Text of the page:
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Logo of nihpaAbout Author manuscriptsSubmit a manuscriptHHS Public Access; Author Manuscript; Accepted for publication in peer reviewed journal;
J Neurolinguistics. Author manuscript; available in PMC 2011 January 18.
Published in final edited form as:
J Neurolinguistics. 2007 January; 20(1): 50–64.
doi:  10.1016/j.jneuroling.2006.04.001
PMCID: PMC3022333

Voice acoustic measures of depression severity and treatment response collected via interactive voice response (IVR) technology


Efforts to develop more effective depression treatments are limited by assessment methods that rely on patient-reported or clinician judgments of symptom severity. Depression also affects speech. Research suggests several objective voice acoustic measures affected by depression can be obtained reliably over the telephone. Thirty-five physician-referred patients beginning treatment for depression were assessed weekly, using standard depression severity measures, during a six-week observational study. Speech samples were also obtained over the telephone each week using an IVR system to automate data collection. Several voice acoustic measures correlated significantly with depression severity. Patients responding to treatment had significantly greater pitch variability, paused less while speaking, and spoke faster than at baseline. Patients not responding to treatment did not show similar changes. Telephone standardization for obtaining voice data was identified as a critical factor influencing the reliability and quality of speech data. This study replicates and extends previous research with a larger sample of patients assessing clinical change associated with treatment. The feasibility of obtaining voice acoustic measures reflecting depression severity and response to treatment using computer-automated telephone data collection techniques is also established. Insight and guidance for future research needs are also identified.

Keywords: Depression assessment, methodology, speech, voice acoustics, telephone, interactive voice response (IVR)

1. Introduction

1.1 Depression

Depression is a common, disabling, and life shortening condition that occurs throughout the lifespan. More than 1 in 6 persons in the US experience a major depressive episode in their lifetime (Kessler, et al., 1994). Depression is associated with half of all suicides and present an annual national economic burden exceeding $43 billion (Mann, 2002; Greenberg, Stiglin, Kinkelstein, & Berndt, 1993). Billions of dollars are invested developing more effective and faster acting treatments with fewer adverse side effects. However, assessment tools currently used to measure depression severity and clinical change present limitations.

1.2 Assessment of depression by clinicians

Research in any domain is limited by the accuracy and precision of available measurement instruments. Despite recent advances in understanding the neurophysiology associated with depression, the clinical tools used in research of depression treatments have remained basically unchanged over the past 40 years.

Depression measures have historically relied upon either patient self-reported or clinician judgments of symptom severity. Both approaches attempt to derive reliable, objective measures of depression severity using subjective judgments that depend upon the training and experience of the clinician and patient. Such measures are critical for patient screening, severity assessment, measurement of change over time, identification of treatment benefits and remission, and detection of relapse or recurrence (Rush & Ryan, 2002).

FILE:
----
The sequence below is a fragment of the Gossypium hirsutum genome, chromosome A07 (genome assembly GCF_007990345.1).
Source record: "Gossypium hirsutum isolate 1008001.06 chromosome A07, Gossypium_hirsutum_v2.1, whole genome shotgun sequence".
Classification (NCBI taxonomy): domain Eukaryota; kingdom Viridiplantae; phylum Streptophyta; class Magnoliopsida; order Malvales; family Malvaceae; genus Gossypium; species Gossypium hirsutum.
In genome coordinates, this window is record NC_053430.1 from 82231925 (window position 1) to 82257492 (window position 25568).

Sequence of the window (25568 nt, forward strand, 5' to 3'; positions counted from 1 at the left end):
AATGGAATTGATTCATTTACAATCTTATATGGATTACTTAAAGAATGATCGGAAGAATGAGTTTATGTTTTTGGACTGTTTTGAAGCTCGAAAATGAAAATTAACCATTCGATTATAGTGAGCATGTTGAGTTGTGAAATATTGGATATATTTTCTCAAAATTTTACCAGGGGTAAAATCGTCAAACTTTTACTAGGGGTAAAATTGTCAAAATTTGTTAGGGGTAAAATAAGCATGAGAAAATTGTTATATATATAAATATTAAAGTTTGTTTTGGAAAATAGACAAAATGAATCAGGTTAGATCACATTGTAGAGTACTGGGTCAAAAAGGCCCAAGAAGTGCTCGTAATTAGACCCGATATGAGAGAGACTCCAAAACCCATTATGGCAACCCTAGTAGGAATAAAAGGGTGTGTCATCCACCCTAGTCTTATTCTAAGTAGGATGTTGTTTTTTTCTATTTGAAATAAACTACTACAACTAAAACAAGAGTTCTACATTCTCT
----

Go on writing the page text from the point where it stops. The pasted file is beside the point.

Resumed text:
The Hamilton Depression Rating Scale (HAMD; Hamilton, 1960) is the most widely used assessment of depression in clinical trial research. Despite noted psychometric weaknesses of the HAMD (e.g., Bech, Grosby, Husum, & Rafaelsen, 1984; Gibbons, Clark, & Kupfer, 1993; Faries at al., 2000; Santor & Coyne, 2001; Zimmerman, Posternak, & Chelminski, 2005), it is the most common ‘gold standard’ depression assessment. Efforts to standardize HAMD assessment (e.g., Williams, 1988), as well as intensive training of HAMD raters to improve rating reliability (Demitrack, Fairies, Herrera, DeBrota, & Potter, 1998), have shown limited benefits in reducing measurement error. Other widely used clinician-based rating scales include the Montgomery-Asberg Depression Rating Scale (Montgomery & Asberg, 1979), the Inventory of Depressive Symptomatology (Rush, Gullion, Basco, Jarrett, & Trivedi, 1996), and the Quick Inventory of Depressive Symptomatology (Rush, et al., 2003). Each requires rater training, practice, and certification to produce acceptable inter-rater reliabilities.

In addition to ‘simple’ measurement error problems inherent in clinician-based assessments of depression, systematic bias of such ratings in clinical trial research has become evident in recent years. DeBrota et al. (1999) found evidence of substantial inflation of baseline scores resulting in the inclusion of inappropriate study participants. Study sponsors often pressure study sites to accelerate patient enrollment, and comparisons between sites may contribute to bias in subsequent ratings (Byrom & Mundt, 2005). Such issues may have contributed to increased placebo response and failed or negative trials in recent years (Uhlenhuth, Matuzas, Warner, & Thompson, 1997; Robinson & Rickels, 2000; Walsh, Seidman, Sysko, & Gould, 2002; Khan, Leventhal, Khan, & Brown, 2002). Petkova, Quitkin, McGrath, Stewart, and Klein (2000) suggested that patient-reported measures of depression might be used to estimate the extent to which clinician-based ratings are influenced by rater bias.